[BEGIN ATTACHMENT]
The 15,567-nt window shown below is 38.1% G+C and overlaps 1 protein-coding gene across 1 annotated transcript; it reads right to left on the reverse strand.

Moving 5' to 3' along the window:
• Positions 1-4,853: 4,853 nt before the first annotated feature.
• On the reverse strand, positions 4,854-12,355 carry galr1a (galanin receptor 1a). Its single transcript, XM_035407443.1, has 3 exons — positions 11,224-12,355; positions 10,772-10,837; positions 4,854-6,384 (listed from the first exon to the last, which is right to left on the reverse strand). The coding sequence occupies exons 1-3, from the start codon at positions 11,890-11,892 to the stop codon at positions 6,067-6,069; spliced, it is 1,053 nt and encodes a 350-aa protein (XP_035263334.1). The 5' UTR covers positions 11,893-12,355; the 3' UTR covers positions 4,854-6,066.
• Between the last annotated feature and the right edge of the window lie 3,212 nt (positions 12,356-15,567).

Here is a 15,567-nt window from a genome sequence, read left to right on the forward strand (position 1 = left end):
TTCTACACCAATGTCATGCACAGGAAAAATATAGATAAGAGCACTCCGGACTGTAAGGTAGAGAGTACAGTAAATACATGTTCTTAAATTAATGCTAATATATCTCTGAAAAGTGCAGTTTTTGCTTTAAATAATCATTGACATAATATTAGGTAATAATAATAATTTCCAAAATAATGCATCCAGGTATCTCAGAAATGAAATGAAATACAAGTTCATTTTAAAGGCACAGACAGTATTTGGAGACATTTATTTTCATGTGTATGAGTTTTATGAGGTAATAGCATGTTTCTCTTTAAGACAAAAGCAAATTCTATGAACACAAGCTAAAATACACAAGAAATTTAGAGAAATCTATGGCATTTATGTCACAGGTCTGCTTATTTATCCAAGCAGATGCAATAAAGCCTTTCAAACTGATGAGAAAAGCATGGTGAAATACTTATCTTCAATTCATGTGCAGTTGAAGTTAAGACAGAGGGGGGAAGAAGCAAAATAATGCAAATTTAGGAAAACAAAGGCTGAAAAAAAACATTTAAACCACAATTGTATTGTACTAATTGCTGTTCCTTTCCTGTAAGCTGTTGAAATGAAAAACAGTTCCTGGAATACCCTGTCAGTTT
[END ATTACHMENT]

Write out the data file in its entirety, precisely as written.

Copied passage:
The 15,567-nt window shown below is 38.1% G+C and overlaps 1 protein-coding gene across 1 annotated transcript; it reads right to left on the reverse strand.

Moving 5' to 3' along the window:
• Positions 1-4,853: 4,853 nt before the first annotated feature.
• On the reverse strand, positions 4,854-12,355 carry galr1a (galanin receptor 1a). Its single transcript, XM_035407443.1, has 3 exons — positions 11,224-12,355; positions 10,772-10,837; positions 4,854-6,384 (listed from the first exon to the last, which is right to left on the reverse strand). The coding sequence occupies exons 1-3, from the start codon at positions 11,890-11,892 to the stop codon at positions 6,067-6,069; spliced, it is 1,053 nt and encodes a 350-aa protein (XP_035263334.1). The 5' UTR covers positions 11,893-12,355; the 3' UTR covers positions 4,854-6,066.
• Between the last annotated feature and the right edge of the window lie 3,212 nt (positions 12,356-15,567).

Here is a 15,567-nt window from a genome sequence, read left to right on the forward strand (position 1 = left end):
TTCTACACCAATGTCATGCACAGGAAAAATATAGATAAGAGCACTCCGGACTGTAAGGTAGAGAGTACAGTAAATACATGTTCTTAAATTAATGCTAATATATCTCTGAAAAGTGCAGTTTTTGCTTTAAATAATCATTGACATAATATTAGGTAATAATAATAATTTCCAAAATAATGCATCCAGGTATCTCAGAAATGAAATGAAATACAAGTTCATTTTAAAGGCACAGACAGTATTTGGAGACATTTATTTTCATGTGTATGAGTTTTATGAGGTAATAGCATGTTTCTCTTTAAGACAAAAGCAAATTCTATGAACACAAGCTAAAATACACAAGAAATTTAGAGAAATCTATGGCATTTATGTCACAGGTCTGCTTATTTATCCAAGCAGATGCAATAAAGCCTTTCAAACTGATGAGAAAAGCATGGTGAAATACTTATCTTCAATTCATGTGCAGTTGAAGTTAAGACAGAGGGGGGAAGAAGCAAAATAATGCAAATTTAGGAAAACAAAGGCTGAAAAAAAACATTTAAACCACAATTGTATTGTACTAATTGCTGTTCCTTTCCTGTAAGCTGTTGAAATGAAAAACAGTTCCTGGAATACCCTGTCAGTTT